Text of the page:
When Robert J. Marzano conducted a review of the average state or provincial curriculum, he confirmed what teachers already knew: it is not possible to teach all curricular outcomes to every child in a meaningful way in the time allotted. Dr. Marzano determined that on average a student moving through a K–12 education system took 14 subjects which contained 255 standards. These standards contained 3,500 indicators, which he concluded would require an additional 10,000 hours of school to ensure learning for every student.
This fact, combined with traditional practices of teacher isolation, have resulted in teachers being forced to make individual decisions every day regarding which outcomes to ignore, how long to spend on each outcome, and what constitutes evidence of success. Considering that the quality of these decisions has a direct impact on student learning, the importance of making the right ones cannot be overstated. Unfortunately, leaving these decisions up to individual teachers more often than not results in widely different opinions about what should be taught.
In a professional learning community, these important decisions are never left up to chance. PLCs engage teams of teachers in collaborative processes to collectively determine the most essential outcomes. In other words, teams decide what elements of the curriculum all students MUST learn—what is essential as opposed to what is nice to know. To do this they must discuss the merits of each outcome and determine whether it is essential by asking if an outcome has endurance (needs to be remembered after the test is written), has leverage (required in more than one discipline), or is required for the next level (must be learned before students can move to the next step).
Once the essential outcomes have been determined, they are vertically aligned to ensure that there are no gaps, overlaps, or omissions. Teams collectively sequence these outcomes into a shared year plan and decide on the length of instruction for each. This collaborative work ensures curricular equity for students and creates a guaranteed and viable curriculum for the school. Not surprisingly, educators who have spent their careers covering content might approach this concept with skepticism. After all, how can focusing on less equal more student learning? The whole idea seems a little counter-intuitive.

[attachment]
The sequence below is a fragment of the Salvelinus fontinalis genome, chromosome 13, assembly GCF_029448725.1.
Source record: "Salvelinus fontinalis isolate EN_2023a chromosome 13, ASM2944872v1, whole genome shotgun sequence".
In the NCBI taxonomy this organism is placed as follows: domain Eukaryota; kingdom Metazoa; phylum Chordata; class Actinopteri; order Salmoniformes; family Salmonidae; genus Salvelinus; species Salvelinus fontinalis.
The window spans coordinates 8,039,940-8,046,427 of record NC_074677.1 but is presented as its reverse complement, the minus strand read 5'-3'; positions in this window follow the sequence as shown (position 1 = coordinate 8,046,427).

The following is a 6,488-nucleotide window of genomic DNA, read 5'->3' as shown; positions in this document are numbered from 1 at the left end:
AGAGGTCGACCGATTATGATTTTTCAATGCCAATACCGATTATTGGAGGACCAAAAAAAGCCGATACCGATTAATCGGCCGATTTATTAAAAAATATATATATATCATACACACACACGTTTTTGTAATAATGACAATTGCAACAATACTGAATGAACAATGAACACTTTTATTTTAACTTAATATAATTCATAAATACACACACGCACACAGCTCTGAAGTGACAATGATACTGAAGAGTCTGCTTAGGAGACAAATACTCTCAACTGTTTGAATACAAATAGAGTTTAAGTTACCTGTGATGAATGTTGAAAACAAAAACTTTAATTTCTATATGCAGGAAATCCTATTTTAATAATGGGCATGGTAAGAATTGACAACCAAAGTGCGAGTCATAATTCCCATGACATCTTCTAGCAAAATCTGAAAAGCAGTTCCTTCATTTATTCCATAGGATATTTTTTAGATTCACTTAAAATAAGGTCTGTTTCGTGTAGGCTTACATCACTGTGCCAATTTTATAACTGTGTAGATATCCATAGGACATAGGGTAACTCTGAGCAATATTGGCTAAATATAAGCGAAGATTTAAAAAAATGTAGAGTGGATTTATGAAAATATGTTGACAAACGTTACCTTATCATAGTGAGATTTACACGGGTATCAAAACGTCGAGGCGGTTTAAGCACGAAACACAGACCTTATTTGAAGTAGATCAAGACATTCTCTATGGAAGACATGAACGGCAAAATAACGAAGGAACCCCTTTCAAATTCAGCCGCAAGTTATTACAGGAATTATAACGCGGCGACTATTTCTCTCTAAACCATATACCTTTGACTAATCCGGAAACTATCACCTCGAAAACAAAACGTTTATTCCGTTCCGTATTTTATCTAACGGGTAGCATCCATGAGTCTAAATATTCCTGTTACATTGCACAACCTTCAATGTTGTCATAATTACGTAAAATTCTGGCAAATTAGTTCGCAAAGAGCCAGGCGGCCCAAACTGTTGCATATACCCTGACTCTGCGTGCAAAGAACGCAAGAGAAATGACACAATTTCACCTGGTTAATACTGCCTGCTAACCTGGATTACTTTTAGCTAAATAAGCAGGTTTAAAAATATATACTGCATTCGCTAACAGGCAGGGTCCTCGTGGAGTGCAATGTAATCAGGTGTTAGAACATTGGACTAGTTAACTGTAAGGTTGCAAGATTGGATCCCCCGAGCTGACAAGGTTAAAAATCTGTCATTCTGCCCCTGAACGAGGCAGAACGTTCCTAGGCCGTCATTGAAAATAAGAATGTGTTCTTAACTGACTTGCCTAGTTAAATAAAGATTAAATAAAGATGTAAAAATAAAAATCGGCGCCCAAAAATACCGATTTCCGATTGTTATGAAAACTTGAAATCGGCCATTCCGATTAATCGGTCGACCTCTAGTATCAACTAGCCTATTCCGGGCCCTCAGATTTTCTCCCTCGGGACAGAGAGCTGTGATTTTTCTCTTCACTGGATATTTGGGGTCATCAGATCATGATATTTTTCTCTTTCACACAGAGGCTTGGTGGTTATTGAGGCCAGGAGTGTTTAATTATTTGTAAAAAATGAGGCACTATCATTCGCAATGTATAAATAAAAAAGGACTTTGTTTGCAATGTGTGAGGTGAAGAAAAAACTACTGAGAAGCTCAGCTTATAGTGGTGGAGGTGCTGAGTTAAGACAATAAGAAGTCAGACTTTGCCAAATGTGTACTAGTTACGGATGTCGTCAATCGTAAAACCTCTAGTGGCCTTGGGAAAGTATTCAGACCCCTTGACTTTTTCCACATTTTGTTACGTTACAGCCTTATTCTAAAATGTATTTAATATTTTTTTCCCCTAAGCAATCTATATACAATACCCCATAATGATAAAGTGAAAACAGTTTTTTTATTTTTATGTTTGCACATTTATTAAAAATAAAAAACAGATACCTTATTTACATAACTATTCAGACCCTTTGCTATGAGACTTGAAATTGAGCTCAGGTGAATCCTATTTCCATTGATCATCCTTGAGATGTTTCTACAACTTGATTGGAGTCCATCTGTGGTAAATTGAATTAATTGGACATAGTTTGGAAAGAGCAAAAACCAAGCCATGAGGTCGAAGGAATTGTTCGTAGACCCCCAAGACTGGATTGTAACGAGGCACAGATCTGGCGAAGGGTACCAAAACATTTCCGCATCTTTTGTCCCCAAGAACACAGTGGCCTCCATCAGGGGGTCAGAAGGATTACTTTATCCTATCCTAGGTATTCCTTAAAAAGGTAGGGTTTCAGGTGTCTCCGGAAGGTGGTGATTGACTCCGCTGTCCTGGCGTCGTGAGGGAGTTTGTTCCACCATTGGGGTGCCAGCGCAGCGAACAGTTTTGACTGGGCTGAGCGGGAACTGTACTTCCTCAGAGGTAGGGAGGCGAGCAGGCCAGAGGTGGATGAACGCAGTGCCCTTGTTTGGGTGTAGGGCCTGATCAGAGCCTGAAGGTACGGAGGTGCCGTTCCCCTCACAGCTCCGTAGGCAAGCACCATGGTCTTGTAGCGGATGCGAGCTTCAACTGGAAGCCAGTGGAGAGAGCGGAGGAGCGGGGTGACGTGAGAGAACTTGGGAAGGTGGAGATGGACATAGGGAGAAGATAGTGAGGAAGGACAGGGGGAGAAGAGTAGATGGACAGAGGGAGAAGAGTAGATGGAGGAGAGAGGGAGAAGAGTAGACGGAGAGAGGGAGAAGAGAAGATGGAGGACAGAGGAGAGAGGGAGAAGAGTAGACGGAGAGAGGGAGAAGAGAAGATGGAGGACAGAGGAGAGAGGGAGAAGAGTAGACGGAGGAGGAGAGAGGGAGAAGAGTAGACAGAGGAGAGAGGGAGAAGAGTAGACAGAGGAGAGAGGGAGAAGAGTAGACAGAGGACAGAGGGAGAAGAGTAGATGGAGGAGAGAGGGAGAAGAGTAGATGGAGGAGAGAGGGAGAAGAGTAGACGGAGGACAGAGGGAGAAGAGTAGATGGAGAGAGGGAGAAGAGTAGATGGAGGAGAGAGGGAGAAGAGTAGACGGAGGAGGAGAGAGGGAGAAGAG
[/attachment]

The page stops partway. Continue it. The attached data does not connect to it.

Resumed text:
To demonstrate why going deeper into fewer essential concepts is better than the traditional inch-deep, mile-wide approach, consider the “Law of the Vital Few.” This law, which also goes by the name of the “Pareto Principle” or the “80-20 rule,” states that for many things 80% of the effects come from 20% of the causes. In other words, 80% of our results with students come from focusing on the most important 20% of the outcomes. In a traditional school setting, this is one of the concepts that excellent teachers have intuitively discovered. They see the evidence of how deeper understanding of certain concepts leads to increases in achievement for all students whether they enter their class struggling or excelling. Their instruction and practice is focused to ensure that all students understand the most important aspects of the curriculum, and as a result the achievement of students is often looked upon as a pocket of excellence within the school. If we are to help ALL students learn, we need to move away from isolated teacher practice and collaboratively ensure the conditions for excellence are possible for every teacher.